A poem by Mohammed Khaïr-Eddïne, translated from the French by Conor Bracken.

I’m not lamenting this taunted blood
but a cast of hawks
high as the blood carries its irremediable bill
with the sluice where death leans into my eye

o sun
your crutches shatter now
the brief cry of earth clods tossed at the heavens

my chest is an arms cache badly shut
and leaps better than a cricket
over the silence of my eye
over the charm of the echoless rock
where the Berber laps up his retinas

over your death
André Breton rejected
by the grave to which the eye nailed the sun
by the sole murder by the day toasting
with hemlock poured into your idioms
but since the war in me is a maimed affair
since fantasy is a soap that does not wash me
of the viridian men
who rebel against the dead wave of oceans blooming
into specter
me the only one surveilled by my gestures
sniped dead by a time worse than the poem
the real time burns its hair in the red honey
of our voices
while negation carries this man in its tits
to the highest raid from which purity gushes
liberty is not milk or star or reason
virility police not the joy of a dead season
but this impenetrable blood
under your fingernails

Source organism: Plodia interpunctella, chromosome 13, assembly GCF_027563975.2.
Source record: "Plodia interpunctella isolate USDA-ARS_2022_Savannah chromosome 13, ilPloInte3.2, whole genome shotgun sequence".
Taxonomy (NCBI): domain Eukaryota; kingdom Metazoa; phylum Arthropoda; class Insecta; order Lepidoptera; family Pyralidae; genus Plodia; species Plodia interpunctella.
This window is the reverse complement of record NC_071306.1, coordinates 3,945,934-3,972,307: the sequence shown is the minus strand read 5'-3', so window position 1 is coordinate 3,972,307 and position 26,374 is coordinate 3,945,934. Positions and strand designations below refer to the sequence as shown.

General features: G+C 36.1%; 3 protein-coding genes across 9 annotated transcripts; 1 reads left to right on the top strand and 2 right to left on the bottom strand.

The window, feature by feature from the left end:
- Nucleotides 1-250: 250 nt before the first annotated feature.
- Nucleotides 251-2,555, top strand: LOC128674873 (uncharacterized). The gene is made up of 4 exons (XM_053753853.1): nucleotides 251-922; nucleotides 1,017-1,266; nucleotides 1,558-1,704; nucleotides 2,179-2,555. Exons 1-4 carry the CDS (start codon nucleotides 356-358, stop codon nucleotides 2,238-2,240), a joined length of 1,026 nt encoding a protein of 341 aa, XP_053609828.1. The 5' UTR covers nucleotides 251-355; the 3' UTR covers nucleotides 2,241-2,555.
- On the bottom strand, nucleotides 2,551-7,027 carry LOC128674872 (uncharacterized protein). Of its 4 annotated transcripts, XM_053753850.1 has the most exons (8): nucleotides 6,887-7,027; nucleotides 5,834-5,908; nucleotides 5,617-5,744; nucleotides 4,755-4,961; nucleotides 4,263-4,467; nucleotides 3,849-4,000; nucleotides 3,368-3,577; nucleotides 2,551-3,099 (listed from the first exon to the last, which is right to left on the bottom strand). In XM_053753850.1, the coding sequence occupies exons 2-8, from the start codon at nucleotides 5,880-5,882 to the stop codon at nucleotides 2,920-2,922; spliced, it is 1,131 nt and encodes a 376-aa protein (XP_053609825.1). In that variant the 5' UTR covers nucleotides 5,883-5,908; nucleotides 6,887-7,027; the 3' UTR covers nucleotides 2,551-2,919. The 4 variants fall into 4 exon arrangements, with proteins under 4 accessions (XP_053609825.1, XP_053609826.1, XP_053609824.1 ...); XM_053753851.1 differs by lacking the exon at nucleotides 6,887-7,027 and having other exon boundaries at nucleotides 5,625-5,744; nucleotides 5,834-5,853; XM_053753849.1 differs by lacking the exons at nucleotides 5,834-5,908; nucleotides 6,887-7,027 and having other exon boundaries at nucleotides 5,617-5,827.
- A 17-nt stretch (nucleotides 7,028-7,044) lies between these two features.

they say death but what is a star without a cavern
a head
if not a target offered to the present sewn up with crime

strange threat!

Each wind carries in it my death perfectly designed but I say to each wind Here’s my death and I have mapped myself so well my edges no longer have a place to exist. I hand my death out like shots—in the only street whose end is no more solid than a look rusty with absence and a crappy array. Your death is not just one death one box of matches hanging from the bottom of a bar not a glass of white wine not a clove of agony on the basement parquet where poetry lies pregnant and who wouldn’t drool over all of the gold appalled by the solitary individual spectacle of our systematic burials.

O poetry gag me now!

The last word does not exist. The dynamite of the first word is enough.
Men my kegs of powder; men immunized against man;
man you have no more time to doubt;
man you lick your spittle and don’t limp backwards;
man lost look;
when poetry ripens into the pure green of delirium and when the
desert has surrendered its water to the incessant evil that fueled you
André Breton
when man has blown out Aladdin’s lamp
when Ali Baba has claymored the void
when Jesus has finished devouring his cross
when Mohammed has hoarded enough money
to burst every pipe
the eye turns to me
I sell my death
I am wounded in the chest
—apple tree
old armor
prohibiting neither Eve nor Adam
but the atomic silence that stipulates me
to the millions of stacks of skins I will carry
into the anthology of the incinerated world

But why slaughter oneself to save just one word hollowed out by termites a house that collapses as
soon as one enters


© Editions Gallimard, Paris, 2009

Mohammed Khaïr Eddïne & Conor Bracken